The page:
GOP Immigration Feint in the House? or Just a Faint of Heart?

Article excerpt

Wednesday's all-House-Republicans-on-deck meeting on immigration has lost its potential to generate the summer's biggest congressional news.

Caucus leadership has already concluded there's no chance a majority of the majority is back from the July Fourth recess ready to tackle the issue in anything close to a comprehensive or speedy manner.

That news was buried in the third sentence of the 15th dense paragraph of a memo that Majority Leader Eric Cantor sent out to a nearly empty Capitol on July 5. Although creating a citizenship pathway for the 11 million people who are in the United States illegally would be the most consequential change in domestic policy of the decade, and spurning the idea would be political hemlock for the GOP, the idea barely merited a passing afterthought in his discussion of the House's July legislative agenda.

Instead, the bulk of the next four weeks will be devoted to passing a trio of "drill, baby, drill" deregulatory Republican energy measures that have no chance of even a serious hearing in the Democratic Senate. That will be joined by five spending bills that are more likely to complicate than to smooth this fall's inevitable budget crisis.

There may also be time to take another run at passing the farm bill -- probably, although Cantor didn't say so, by splitting its food stamp and agricultural provisions into separate measures.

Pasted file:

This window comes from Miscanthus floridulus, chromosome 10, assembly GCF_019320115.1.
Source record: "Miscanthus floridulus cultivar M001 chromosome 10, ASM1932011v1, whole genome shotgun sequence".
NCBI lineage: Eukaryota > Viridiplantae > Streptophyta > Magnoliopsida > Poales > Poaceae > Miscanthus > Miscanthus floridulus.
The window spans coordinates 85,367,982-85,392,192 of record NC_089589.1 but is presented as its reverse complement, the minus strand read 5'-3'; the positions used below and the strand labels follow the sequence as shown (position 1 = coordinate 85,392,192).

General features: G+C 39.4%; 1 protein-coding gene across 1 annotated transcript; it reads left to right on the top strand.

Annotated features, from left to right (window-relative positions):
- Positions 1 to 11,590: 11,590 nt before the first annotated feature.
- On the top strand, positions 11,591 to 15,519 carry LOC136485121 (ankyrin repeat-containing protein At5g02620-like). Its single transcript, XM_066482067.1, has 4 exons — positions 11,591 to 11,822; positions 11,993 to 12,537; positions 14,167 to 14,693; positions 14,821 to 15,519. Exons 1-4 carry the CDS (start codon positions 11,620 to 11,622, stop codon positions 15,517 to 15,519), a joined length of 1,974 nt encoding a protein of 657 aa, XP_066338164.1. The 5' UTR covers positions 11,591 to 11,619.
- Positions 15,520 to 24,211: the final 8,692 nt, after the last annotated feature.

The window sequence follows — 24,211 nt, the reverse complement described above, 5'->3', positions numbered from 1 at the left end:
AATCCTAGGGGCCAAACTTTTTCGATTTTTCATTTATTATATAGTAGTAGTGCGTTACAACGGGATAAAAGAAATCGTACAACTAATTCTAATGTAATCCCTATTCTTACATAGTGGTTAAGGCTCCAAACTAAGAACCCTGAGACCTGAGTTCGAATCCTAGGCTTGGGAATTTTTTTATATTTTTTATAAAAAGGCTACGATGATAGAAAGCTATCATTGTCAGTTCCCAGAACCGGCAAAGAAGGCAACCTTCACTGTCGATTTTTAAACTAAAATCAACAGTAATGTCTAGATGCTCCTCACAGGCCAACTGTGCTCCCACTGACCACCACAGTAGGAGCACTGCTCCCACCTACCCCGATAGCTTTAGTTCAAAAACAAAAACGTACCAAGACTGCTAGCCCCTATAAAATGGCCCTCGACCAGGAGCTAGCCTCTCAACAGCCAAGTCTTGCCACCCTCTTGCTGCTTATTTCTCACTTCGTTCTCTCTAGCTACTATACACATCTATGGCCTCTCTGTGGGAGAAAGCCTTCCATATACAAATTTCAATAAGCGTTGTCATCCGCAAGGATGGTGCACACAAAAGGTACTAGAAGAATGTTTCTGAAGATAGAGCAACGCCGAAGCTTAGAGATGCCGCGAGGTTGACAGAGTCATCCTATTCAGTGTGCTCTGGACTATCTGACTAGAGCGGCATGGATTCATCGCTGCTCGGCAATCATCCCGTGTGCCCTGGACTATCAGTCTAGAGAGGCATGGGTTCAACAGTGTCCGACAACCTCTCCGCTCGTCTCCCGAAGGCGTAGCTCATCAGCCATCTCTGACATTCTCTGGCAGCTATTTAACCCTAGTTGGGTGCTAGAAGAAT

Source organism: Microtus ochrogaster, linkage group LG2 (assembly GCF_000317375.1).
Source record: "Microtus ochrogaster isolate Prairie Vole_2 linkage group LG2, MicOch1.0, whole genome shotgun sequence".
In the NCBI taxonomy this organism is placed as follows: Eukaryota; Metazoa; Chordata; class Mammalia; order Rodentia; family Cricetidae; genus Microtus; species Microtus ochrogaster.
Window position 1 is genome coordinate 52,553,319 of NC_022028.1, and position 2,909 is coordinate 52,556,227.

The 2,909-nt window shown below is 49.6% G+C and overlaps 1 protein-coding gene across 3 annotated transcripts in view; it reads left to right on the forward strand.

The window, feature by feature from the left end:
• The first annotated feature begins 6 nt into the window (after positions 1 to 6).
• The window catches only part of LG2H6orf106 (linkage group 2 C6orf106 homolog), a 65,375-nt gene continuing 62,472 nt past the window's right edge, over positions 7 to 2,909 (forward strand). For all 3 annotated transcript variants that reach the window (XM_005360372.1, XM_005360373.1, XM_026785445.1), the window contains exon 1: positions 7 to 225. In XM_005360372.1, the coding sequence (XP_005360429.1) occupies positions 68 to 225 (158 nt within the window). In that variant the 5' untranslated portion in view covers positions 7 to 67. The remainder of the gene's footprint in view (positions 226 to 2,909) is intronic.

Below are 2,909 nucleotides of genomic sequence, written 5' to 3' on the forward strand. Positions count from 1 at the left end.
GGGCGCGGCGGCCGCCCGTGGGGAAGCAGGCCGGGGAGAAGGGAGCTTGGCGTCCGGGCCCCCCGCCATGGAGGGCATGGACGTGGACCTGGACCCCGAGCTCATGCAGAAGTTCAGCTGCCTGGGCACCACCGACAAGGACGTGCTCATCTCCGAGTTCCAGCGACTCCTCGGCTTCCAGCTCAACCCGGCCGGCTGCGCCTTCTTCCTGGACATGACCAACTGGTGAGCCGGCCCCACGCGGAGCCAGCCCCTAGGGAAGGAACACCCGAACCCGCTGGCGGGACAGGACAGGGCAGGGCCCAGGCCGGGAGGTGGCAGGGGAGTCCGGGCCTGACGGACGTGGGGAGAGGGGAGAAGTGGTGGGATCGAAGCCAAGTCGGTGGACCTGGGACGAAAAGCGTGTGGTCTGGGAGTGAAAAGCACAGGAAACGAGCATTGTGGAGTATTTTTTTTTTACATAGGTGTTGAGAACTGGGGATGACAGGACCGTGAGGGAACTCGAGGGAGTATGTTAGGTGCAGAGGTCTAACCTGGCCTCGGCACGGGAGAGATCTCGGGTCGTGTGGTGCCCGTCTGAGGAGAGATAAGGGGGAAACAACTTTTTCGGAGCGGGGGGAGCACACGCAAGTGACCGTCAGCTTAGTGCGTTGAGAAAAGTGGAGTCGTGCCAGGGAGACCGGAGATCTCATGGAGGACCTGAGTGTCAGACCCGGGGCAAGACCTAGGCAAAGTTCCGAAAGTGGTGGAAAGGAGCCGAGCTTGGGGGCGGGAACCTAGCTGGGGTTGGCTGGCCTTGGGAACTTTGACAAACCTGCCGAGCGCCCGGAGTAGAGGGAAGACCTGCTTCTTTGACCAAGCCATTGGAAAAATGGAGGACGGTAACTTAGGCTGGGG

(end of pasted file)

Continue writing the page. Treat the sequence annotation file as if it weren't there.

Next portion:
And after all of that symbolic legislating? "The House may begin consideration of the border security measures that have been passed by the Homeland Security and Judiciary committees and begin reviewing other immigration proposals," the majority leader offered.

The translation goes beyond what Speaker John A. Boehner said before the recess -- that the legislation that passed with 68 votes in the Senate would never be put to a vote in the House because it would win only a fraction of the 118 GOP votes he's demanding for any consequential measure. (That's half the Republican membership plus one, an obviously unattainable goal given that only one-third of Republican senators voted "yes" last month.)

Cantor's use of the "may" verb tense telegraphs that his team feels no compulsion to do anything at all before the summer recess, when the brightest "golden moment" for big-deal legislative achievement at the start of every presidency comes to its unofficial end.

And his statement explicitly says that no measure to move illegal immigrants toward the civic and economic mainstream would be coming to the floor this month, even if the bipartisan negotiating team of seven House members unveils its comprehensive citizenship and secure borders proposal. …